Sunday, January 27, 2008

When Budgets Are Tight, Cut Science

It has become a common occurrence in the U.S. to cut essential spending, as long as it is discretionary, when times get tough. The cuts always come before any tax increases, and the rational for such moves comes from a skewed interpretation of market capitalism. The cuts often come to programs that have clear economic impact, provide good jobs, and usually benefit society in the short and long term. That is why the recent cuts to nationally funded scientific research in the latest budget should come as no surprise. 

The venerable Fermi Lab in Chicago saw its budget cut by $22 million, requiring the elimination of hundereds of jobs. This cut was instead of what many expected would be a modest increase in funds going to this important laboratory. Along with the cuts to Fermi Lab, the U.S. was also forced to withdraw its participation in an international effort to construct a fusion reactor (ITER is the name of the project, Latin for "The Way") in France after Congress slashed all but $10.7 million of what was slated to be a $160 million allocation. While the other participating countries in the ITER project half expected the U.S. to founder on their obligations - they have learned to expect the inanity of our Congress - it is nonetheless a major setback.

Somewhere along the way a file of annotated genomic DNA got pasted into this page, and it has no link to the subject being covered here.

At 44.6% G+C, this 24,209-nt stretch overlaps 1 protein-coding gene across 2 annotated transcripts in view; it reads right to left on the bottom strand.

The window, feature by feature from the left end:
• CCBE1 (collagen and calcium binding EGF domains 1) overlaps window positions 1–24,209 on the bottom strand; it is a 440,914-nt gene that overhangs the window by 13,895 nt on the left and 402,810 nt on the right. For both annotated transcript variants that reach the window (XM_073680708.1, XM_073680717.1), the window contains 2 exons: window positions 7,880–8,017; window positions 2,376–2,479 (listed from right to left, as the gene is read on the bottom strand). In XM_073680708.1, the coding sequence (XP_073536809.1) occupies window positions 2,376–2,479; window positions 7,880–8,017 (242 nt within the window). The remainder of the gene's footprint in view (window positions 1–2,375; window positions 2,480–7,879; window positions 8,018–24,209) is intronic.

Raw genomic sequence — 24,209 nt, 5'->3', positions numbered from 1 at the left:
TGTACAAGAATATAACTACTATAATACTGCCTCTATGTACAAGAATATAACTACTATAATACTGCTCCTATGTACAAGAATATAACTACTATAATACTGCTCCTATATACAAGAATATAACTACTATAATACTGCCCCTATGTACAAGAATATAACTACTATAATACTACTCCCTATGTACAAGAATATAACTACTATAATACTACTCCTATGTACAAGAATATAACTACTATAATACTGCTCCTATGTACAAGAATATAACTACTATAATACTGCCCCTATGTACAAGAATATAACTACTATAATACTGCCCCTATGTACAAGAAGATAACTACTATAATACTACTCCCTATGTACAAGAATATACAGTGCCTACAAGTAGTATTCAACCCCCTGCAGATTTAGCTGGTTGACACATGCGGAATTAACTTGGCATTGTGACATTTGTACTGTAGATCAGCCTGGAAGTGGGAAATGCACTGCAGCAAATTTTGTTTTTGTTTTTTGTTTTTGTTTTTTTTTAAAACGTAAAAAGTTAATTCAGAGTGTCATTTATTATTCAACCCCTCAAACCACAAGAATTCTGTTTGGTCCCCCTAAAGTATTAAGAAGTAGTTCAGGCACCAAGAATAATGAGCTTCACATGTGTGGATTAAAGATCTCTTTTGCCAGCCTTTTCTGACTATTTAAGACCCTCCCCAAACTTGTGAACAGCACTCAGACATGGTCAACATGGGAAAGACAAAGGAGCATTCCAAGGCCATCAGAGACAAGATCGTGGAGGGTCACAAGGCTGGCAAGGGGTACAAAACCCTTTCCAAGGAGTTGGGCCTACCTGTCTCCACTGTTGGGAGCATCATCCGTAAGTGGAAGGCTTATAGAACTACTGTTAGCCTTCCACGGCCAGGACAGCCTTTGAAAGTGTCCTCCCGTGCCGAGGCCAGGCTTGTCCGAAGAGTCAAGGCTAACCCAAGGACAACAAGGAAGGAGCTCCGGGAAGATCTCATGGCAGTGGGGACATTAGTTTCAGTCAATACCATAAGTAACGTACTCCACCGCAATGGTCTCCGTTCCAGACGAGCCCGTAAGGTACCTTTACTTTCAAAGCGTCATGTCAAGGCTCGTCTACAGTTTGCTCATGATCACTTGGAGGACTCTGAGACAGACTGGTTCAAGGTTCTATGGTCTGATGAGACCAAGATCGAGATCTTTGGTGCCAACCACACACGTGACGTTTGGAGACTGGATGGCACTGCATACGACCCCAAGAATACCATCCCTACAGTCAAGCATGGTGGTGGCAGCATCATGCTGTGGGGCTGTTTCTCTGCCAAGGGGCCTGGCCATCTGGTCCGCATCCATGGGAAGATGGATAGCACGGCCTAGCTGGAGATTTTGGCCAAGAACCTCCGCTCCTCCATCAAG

The fact that this project was cut is a prime example of the mentality of our government. Here is a cooperative international effort to build the first large scale test fusion reactor, to develop a technology that is the major hope for the generation of energy in the future, and the U.S decides to all but drop out. The project will go ahead, albeit at a much slower pace, but it just goes to show that our Congress is not only impervious to the wishes of the country, it is also incredibly myopic.

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